Back in February, Campanella summed up the book for the Times-Picayune's Mike Scott.
His trips to New Orleans stand out not only as the longest journeys of his life, but also as his only first-hand exposure to the depths to which slavery pervaded Southern society. These trips, it's no exaggeration to say, were significant.
At the same time, though -- through his compelling narrative and accessible writing style -- Campanella presents a vivid snapshot of life on the river and in New Orleans at the time. "What the book does is it uses Lincoln as a history docent, to guide us through how that river economy worked via the flatboat trade, and how New Orleans figured into it," Campanella said.
"(The goal was) to kind of re-create city life as experienced at the pedestrian level, because that's what Lincoln was at that point. He was a curious, eyes-wide-open pedestrian, a visitor."
There are competing theories as to the actual dates of the flatboat trips. Campanella's analysis puts Lincoln's arrival in New Orleans around mid May, quite possibly on today's date, actually. It's an auspicious book to have picked up just as the city's collective attention has been more focused on the river than it has been in some time.
With so much talk lately of loose barges wreaking havoc on the river I went downtown a few days ago to watch with great interest as several barges came hurtling downriver at top speed. Boats running with the current have to haul ass in order to maintain control.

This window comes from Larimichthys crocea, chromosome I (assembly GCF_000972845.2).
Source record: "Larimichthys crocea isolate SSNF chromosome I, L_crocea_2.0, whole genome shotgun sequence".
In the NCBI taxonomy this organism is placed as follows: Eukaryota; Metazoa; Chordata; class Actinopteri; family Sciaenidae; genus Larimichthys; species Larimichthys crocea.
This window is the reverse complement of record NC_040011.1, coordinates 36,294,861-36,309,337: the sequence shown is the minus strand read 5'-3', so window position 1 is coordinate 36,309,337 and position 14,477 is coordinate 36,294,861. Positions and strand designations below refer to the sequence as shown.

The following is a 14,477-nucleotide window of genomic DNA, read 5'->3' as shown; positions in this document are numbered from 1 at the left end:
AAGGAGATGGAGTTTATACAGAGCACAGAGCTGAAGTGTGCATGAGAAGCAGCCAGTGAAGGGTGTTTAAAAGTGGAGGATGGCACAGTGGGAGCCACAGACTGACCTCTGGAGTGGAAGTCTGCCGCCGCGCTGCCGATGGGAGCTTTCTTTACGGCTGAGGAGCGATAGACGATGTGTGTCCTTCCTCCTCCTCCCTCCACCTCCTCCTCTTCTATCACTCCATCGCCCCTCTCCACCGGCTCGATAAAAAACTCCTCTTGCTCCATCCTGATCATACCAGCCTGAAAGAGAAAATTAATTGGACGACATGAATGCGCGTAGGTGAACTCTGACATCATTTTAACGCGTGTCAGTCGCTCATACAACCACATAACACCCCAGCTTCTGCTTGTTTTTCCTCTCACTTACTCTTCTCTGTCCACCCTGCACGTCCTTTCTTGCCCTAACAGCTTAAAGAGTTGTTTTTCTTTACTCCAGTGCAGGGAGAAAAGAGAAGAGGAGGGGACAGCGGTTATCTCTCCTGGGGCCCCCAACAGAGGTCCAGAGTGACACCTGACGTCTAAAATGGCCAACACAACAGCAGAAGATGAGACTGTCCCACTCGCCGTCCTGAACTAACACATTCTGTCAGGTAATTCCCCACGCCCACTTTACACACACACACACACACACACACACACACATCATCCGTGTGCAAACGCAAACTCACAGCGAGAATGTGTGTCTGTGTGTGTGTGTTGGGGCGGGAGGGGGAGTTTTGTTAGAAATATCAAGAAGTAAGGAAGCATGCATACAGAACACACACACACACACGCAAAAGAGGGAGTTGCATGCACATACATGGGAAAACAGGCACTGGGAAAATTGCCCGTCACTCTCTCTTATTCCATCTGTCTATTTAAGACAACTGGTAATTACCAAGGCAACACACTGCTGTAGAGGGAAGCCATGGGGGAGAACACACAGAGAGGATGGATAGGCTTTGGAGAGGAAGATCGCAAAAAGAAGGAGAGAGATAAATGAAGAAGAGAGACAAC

As the river approaches Esplanade Avenue, it makes a sharp bend to the east. According to John Barry, it's a particularly dangerous curve.
The turn is so sharp that the water surface on the outside of the bend rises a foot higher than on the inside, as if banking around a racetrack, and the currents generate such force that they make this bend the deepest spot on the river, 240 feet deep.
Esplanade Avenue Wharf (the outer rim of Barry's "racetrack") seen from the street side. In 1927, a large sand boil erupted right around here somewhere.
With this in mind, it's startling to watch the tugboats fly barges directly at the Esplanade wharf only to dig into this hairpin turn and still manage not to go all Bright Field on us at the worst possible moment.
Campanella describes several safety hazards associated with the flatboats docked along the New Orleans riverfront. During the high season, the boats crowded the banks became a kind of floating marketplace. But the longer the boatmen lingered in the dock living and sleeping on board, they could become a sanitary nuisance as well as a fire hazard. Also most flatboats were dismantled by their owners at the end of their usage and the wood sold off although it seems that not every boatman was as expeditious in removing their craft as the city would have liked. Campanella cites several actions by the City Council to tighten the regulations in this manner including this ordinance from 1831.
That part about threatening to "set adrift" flatboats not dismantled 48 hours after unloading put me in mind of the threats against offending vessels recently echoed by the councilpersons of today.
Runaway ships are a big concern for the city's water treatment plant. Officials with the Sewerage & Water Board have asked the Coast Guard to keep an eye on the area to make sure barges don't run into the plant's pipes.
“We can't afford to have barges running loose breaking levees. That's unacceptable now,” said City Council President Jackie Clarkson. “We had to tolerate barges going astray in Katrina, in Gustav, in Rita, and we won't tolerate it anymore. We made laws, we're going to sink them, and we should.”
I'm still not clear on how Jackie intends to sink a runaway barge as it slips on a high current toward the levee. At first I thought maybe the cannon at Washington Artillery Park would be the way to go but you'd have to be one hell of a shot with that thing.